FRIDAY, Jan. 16, 2015 – A substantial number of Americans who drink also take medications that should not be mixed with alcohol, new government research suggests. The study, of nearly 27,000 U.S. adults, found that among current drinkers, about 43 percent were on prescription medications that interact with alcohol. Depending on the medication, that mix can cause side effects ranging from drowsiness and dehydration to depressed breathing and lowered heart rate. It's not clear how many people were drinking and taking their medications around the same time – or even on the same day, the researchers stressed. "But this does tell us how big the problem could potentially be," said study co-author Aaron White, a neuroscientist at the U.S. National Institute on Alcohol Abuse and Alcoholism (NIAAA). He and his colleagues report the findings in the February online edition of the journal ... Read more

Related support groups: Alcoholism, Ethanol, Alcoholic Liver Damage, Ethyl Alcohol, Alcohol 5% in Dextrose 5%, Dehydrated Alcohol

Alcohol Fuels Liver Disease in Those With HIV and Hepatitis C

Posted 7 May 2014 by Drugs.com

WEDNESDAY, May 7, 2014 – People infected with both HIV and hepatitis C are much more likely to develop advanced liver disease if they drink any alcohol at all, according to a new study. Researchers analyzed data from thousands of participants in a Veterans Affairs study on aging and found the risk of advanced liver fibrosis increased overall with alcohol use but was especially striking in patients with both HIV and hepatitis C (co-infected patients). The data included more than 700 people who were infected with both HIV and hepatitis C, more than 1,400 infected with HIV only, nearly 300 infected with hepatitis C only, and nearly 1,160 uninfected people. Among the study participants who were light drinkers, co-infected patients were 13 times more likely than non-infected people to have advanced liver fibrosis. Among participants who were heavy drinkers, co-infected patients were 21 ... Read more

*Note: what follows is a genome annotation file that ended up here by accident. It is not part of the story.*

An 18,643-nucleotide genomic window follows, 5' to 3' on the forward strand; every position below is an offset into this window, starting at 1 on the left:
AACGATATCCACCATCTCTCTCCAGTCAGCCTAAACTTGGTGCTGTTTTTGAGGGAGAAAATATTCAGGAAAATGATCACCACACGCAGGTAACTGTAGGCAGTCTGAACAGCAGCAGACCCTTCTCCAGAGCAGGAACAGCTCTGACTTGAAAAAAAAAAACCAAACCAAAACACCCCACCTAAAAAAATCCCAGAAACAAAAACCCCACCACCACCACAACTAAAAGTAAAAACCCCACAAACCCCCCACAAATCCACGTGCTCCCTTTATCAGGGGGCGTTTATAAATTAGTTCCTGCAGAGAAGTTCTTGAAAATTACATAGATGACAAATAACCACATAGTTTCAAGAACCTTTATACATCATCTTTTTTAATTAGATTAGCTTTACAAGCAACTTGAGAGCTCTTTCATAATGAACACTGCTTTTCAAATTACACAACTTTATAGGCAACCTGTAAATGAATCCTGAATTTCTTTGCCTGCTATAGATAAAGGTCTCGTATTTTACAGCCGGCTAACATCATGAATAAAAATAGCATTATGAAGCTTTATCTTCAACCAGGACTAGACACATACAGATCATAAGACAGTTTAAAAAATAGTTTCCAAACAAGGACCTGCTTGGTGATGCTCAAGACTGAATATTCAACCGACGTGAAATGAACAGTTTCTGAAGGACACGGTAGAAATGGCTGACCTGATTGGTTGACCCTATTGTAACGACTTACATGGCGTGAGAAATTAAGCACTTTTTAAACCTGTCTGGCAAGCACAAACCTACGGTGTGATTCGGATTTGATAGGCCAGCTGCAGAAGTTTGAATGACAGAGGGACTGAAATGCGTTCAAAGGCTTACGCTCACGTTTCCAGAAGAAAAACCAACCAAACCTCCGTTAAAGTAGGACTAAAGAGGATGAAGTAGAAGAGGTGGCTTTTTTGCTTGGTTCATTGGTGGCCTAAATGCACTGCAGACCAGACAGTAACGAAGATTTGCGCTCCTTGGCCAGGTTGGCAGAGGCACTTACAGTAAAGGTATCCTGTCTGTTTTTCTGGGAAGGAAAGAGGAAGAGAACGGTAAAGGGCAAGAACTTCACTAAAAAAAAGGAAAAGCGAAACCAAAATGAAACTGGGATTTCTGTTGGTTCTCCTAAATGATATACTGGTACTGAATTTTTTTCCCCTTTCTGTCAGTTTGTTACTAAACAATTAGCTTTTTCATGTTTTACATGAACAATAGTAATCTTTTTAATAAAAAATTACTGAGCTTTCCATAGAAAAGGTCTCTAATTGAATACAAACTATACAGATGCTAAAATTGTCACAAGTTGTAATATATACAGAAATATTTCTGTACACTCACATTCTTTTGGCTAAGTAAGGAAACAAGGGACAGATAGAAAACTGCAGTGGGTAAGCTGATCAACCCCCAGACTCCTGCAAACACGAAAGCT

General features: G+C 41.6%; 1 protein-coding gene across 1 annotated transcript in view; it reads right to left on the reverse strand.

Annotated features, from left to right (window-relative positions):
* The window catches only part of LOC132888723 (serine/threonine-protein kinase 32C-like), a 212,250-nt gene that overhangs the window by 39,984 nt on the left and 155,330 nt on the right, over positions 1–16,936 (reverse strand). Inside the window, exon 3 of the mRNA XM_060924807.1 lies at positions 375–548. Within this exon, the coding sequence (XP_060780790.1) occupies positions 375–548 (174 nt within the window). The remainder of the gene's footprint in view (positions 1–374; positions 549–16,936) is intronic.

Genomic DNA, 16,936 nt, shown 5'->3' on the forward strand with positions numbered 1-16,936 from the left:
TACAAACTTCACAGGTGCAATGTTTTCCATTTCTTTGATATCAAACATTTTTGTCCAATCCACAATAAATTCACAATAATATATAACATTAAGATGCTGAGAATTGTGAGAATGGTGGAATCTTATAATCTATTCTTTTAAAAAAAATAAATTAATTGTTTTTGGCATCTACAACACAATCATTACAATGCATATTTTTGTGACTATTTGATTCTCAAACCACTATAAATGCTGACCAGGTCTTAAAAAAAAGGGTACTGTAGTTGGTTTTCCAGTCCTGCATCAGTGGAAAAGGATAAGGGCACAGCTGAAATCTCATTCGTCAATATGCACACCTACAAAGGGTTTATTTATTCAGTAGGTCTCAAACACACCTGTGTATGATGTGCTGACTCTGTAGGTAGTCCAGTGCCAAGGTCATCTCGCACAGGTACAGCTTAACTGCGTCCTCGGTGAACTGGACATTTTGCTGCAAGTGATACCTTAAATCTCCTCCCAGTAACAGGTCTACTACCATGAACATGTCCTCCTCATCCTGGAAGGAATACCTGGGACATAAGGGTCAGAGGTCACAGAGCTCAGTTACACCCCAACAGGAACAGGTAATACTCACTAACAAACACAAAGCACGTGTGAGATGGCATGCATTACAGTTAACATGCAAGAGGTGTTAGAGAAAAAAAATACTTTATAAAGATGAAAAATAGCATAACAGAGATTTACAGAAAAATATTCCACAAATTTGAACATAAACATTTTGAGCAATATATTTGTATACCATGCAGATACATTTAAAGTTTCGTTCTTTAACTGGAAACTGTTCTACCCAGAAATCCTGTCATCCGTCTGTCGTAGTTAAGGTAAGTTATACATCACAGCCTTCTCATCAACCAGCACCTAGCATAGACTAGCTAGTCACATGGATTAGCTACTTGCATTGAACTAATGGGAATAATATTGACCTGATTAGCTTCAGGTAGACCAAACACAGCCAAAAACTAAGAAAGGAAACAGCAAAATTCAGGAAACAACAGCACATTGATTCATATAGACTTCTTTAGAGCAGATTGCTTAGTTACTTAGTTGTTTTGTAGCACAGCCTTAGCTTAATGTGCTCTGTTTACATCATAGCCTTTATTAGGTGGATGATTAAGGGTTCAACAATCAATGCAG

Related support groups: Hepatitis C, HIV Infection, Liver and Pancreatic Disease, Alcoholic Liver Damage, Acute Alcohol Intoxication

The Health Benefits, and Risks, of Alcohol

Posted 20 Jul 2012 by Drugs.com

FRIDAY, July 20 – Mirroring so much of life, alcohol consumption comes with plusses and minuses. A lot of recent research has highlighted the potentially beneficial effects on the heart and other parts of the body of drinking wine and other alcoholic beverages. But risks to health exist, too, as well as the more well-known and potentially life-threatening effects of alcohol, including drunken driving and addiction. The Good Alcohol consumption in moderation has been linked to a host of good outcomes. Studies have suggested that drinking alcohol, wine in particular, may reduce your risk for heart disease, stroke, gallstone formation, type 2 diabetes and dementia. It may also give your metabolism a slight boost. "Alcohol, especially red wine, has resveratrol and antioxidants and bioflavonoids and polyphenols, and all of these wonderful things that dilate the arteries and reduce ... Read more

Related support groups: Alcohol Dependence, Alcohol Withdrawal, Alcoholism, Hangover, Ethanol, Alcoholic Cirrhosis, Alcoholic Liver Damage, Ethyl Alcohol, Acute Alcohol Intoxication, Alcoholic Gastritis, Alcohol 5% in Dextrose 5%, Alcoholic Psychosis, Dehydrated Alcohol, Alcohol Hepatitis